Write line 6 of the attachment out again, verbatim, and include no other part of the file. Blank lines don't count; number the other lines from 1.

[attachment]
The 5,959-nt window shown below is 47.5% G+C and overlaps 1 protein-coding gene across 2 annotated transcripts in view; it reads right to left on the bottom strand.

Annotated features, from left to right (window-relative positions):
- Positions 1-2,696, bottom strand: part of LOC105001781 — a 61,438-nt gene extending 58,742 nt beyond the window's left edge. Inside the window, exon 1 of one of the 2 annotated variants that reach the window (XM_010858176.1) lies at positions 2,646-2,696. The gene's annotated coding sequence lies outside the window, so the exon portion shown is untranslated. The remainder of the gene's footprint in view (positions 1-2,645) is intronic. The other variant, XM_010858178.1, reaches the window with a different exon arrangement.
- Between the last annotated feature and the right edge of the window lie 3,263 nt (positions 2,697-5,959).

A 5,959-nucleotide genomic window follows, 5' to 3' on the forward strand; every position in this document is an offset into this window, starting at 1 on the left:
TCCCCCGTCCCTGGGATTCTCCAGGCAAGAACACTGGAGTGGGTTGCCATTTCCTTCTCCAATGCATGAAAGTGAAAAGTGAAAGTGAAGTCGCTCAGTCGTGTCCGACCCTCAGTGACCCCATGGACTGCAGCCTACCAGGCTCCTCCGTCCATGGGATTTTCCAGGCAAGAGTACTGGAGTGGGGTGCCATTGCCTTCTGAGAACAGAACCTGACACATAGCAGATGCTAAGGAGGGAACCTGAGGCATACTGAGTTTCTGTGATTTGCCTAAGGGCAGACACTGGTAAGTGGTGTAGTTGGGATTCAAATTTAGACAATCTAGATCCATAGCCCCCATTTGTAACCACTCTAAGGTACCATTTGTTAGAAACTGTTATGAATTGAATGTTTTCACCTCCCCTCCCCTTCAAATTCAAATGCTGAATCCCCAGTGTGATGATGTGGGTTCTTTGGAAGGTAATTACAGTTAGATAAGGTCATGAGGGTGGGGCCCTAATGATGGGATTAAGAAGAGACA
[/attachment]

TCCCCCGTCCCTGGGATTCTCCAGGCAAGAACACTGGAGTGGGTTGCCATTTCCTTCTCCAATGCATGAAAGTGAAAAGTGAAAGTGAAGTCGCTCAGTCGTGTCCGACCCTCAGTGACCCCATGGACTGCAGCCTACCAGGCTCCTCCGTCCATGGGATTTTCCAGGCAAGAGTACTGGAGTGGGGTGCCATTGCCTTCTGAGAACAGAACCTGACACATAGCAGATGCTAAGGAGGGAACCTGAGGCATACTGAGTTTCTGTGATTTGCCTAAGGGCAGACACTGGTAAGTGGTGTAGTTGGGATTCAAATTTAGACAATCTAGATCCATAGCCCCCATTTGTAACCACTCTAAGGTACCATTTGTTAGAAACTGTTATGAATTGAATGTTTTCACCTCCCCTCCCCTTCAAATTCAAATGCTGAATCCCCAGTGTGATGATGTGGGTTCTTTGGAAGGTAATTACAGTTAGATAAGGTCATGAGGGTGGGGCCCTAATGATGGGATTAAGAAGAGACA